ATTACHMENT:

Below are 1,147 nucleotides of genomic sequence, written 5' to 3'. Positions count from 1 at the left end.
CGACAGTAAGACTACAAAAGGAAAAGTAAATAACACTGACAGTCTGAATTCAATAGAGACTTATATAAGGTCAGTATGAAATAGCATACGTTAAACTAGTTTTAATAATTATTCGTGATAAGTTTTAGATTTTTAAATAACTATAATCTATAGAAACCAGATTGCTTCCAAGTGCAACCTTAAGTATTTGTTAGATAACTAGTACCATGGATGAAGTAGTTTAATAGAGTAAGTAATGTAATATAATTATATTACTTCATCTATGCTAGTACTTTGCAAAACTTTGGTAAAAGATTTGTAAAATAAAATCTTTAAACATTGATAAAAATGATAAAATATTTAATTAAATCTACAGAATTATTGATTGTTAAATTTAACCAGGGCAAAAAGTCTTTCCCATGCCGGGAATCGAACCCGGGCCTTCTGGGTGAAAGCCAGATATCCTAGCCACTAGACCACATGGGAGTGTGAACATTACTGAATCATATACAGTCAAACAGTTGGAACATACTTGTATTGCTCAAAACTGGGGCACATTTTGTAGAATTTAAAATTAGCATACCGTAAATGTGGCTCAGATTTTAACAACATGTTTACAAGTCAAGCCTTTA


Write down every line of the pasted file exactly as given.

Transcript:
Below are 1,147 nucleotides of genomic sequence, written 5' to 3'. Positions count from 1 at the left end.
CGACAGTAAGACTACAAAAGGAAAAGTAAATAACACTGACAGTCTGAATTCAATAGAGACTTATATAAGGTCAGTATGAAATAGCATACGTTAAACTAGTTTTAATAATTATTCGTGATAAGTTTTAGATTTTTAAATAACTATAATCTATAGAAACCAGATTGCTTCCAAGTGCAACCTTAAGTATTTGTTAGATAACTAGTACCATGGATGAAGTAGTTTAATAGAGTAAGTAATGTAATATAATTATATTACTTCATCTATGCTAGTACTTTGCAAAACTTTGGTAAAAGATTTGTAAAATAAAATCTTTAAACATTGATAAAAATGATAAAATATTTAATTAAATCTACAGAATTATTGATTGTTAAATTTAACCAGGGCAAAAAGTCTTTCCCATGCCGGGAATCGAACCCGGGCCTTCTGGGTGAAAGCCAGATATCCTAGCCACTAGACCACATGGGAGTGTGAACATTACTGAATCATATACAGTCAAACAGTTGGAACATACTTGTATTGCTCAAAACTGGGGCACATTTTGTAGAATTTAAAATTAGCATACCGTAAATGTGGCTCAGATTTTAACAACATGTTTACAAGTCAAGCCTTTA